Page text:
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DNS Attacks in the Wild

Posted by rapid7-admin Jul 29, 2008

Originally Posted by hdm



In a recent conversation with Robert McMillan (IDG), I described a in-the-wild attack against one of AT&T's DNS cache servers, specifically one that was configured as an upstream forwarder for an internal DNS machine at BreakingPoint Systems. The attackers had replaced the cache entry for with a web page that loaded advertisements hidden inside an iframe. This attack affected anyone in the Austin, Texas region using that AT&T Internet Services (previously SBC) DNS server. The attack itself was not malicious, did not load malware, and from an operational  standpoint, had zero impact. I contacted the ISP, worked with our IT folks to switch forwarding services, and wrote a cache auditing tool. I found the "wild" attack interesting, so in a conversation with Robert McMillan, I brought up the incident and forwarded the associated logs and notes. Shortly after our conversation, Mr. McMillan published an article with a sensationalist title, that while containing most of the  facts, attributed a quote to me that I simply did not say. Specifically, `"It's funny," he said. "I got owned."`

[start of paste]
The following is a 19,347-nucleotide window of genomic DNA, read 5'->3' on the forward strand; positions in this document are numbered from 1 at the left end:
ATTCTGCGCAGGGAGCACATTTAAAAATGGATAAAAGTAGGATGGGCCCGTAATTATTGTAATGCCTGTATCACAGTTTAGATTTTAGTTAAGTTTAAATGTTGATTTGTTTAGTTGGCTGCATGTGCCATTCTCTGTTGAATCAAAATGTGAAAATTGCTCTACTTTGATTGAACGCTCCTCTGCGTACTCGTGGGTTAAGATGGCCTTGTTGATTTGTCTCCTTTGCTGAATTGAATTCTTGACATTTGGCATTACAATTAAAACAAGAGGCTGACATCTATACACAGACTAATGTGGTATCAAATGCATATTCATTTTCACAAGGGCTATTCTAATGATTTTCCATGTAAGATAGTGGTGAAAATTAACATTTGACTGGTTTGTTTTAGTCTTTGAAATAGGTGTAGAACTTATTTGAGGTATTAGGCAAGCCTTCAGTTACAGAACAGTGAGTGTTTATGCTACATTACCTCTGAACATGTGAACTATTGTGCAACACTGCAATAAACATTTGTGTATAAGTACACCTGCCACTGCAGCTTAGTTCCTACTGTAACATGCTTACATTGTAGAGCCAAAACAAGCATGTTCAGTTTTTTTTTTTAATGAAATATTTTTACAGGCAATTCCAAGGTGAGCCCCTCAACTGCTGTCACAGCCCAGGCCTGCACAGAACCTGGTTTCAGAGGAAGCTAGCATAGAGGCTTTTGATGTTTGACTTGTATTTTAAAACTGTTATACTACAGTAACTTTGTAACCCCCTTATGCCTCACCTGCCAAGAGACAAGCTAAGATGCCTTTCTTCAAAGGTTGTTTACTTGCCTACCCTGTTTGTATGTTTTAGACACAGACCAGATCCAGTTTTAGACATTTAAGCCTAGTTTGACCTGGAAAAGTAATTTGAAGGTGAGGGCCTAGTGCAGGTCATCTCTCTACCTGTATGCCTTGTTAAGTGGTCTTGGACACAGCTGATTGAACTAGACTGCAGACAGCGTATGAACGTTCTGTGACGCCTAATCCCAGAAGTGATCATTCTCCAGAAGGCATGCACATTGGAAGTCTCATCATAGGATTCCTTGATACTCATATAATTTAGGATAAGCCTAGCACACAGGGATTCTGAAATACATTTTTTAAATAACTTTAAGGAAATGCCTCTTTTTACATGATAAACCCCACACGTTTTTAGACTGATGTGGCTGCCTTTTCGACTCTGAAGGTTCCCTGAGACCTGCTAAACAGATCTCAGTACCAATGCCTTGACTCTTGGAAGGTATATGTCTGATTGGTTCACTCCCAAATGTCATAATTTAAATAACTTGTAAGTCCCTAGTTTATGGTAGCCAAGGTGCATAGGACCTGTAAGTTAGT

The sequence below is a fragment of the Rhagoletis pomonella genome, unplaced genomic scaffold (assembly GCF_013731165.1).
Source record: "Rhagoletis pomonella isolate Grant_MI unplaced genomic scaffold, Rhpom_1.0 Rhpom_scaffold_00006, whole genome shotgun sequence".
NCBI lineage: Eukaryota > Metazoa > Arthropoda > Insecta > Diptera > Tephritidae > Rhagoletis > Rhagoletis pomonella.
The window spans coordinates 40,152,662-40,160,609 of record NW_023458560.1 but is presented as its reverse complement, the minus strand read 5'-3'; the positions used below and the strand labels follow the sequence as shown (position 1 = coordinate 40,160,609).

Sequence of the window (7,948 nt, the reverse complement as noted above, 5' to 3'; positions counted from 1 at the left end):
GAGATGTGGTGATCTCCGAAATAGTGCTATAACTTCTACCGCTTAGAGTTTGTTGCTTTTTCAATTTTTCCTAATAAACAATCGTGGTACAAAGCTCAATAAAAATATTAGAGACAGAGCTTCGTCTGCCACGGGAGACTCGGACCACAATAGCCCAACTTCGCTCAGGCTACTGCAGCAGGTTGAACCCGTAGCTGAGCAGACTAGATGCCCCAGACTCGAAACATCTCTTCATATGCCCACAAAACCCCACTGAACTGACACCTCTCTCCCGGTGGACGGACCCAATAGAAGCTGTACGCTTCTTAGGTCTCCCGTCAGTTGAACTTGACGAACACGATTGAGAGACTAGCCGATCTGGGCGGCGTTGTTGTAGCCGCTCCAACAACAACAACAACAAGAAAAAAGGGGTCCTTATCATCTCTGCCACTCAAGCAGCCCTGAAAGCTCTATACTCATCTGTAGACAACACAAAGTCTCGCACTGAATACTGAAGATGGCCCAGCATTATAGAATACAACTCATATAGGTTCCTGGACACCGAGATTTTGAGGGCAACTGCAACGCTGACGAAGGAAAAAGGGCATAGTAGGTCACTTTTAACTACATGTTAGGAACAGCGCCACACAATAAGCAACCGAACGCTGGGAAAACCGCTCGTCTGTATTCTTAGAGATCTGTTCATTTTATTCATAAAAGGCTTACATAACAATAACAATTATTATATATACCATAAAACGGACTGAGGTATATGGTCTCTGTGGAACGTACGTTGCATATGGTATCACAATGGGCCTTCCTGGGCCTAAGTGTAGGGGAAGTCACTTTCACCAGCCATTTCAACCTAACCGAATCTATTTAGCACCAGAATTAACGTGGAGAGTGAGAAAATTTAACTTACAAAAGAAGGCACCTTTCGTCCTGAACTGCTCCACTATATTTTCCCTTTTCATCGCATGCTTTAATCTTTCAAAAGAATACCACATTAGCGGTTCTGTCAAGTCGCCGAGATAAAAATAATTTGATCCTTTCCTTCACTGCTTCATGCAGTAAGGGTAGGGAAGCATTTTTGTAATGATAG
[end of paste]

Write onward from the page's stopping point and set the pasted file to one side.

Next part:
Most of the facts of the article are correct. I have no problem detailing the attack, how it worked, and how we detected and resolved it. I am careful about the wording, because I want to be clear that while this type of attack can be serious, in this case it was a five minute annoyance that was designed as a revenue generator for the folks who launched it (click-through advertisement revenue). No systems were been compromised, no data was stolen, and most importantly, the target of the attack was the ISP, not the company that I work for. Stating that my company was "compromised" leads the reader to believe that there was some sort of security breach, which is reinforced by the fabricated quote. Mr. McMillan has since published a correction, but by the time this trickles down to all of the IDG publications, the damage will have been done. At this time (09:00 CST), the correction is posted, but the articles themselves have not been updated.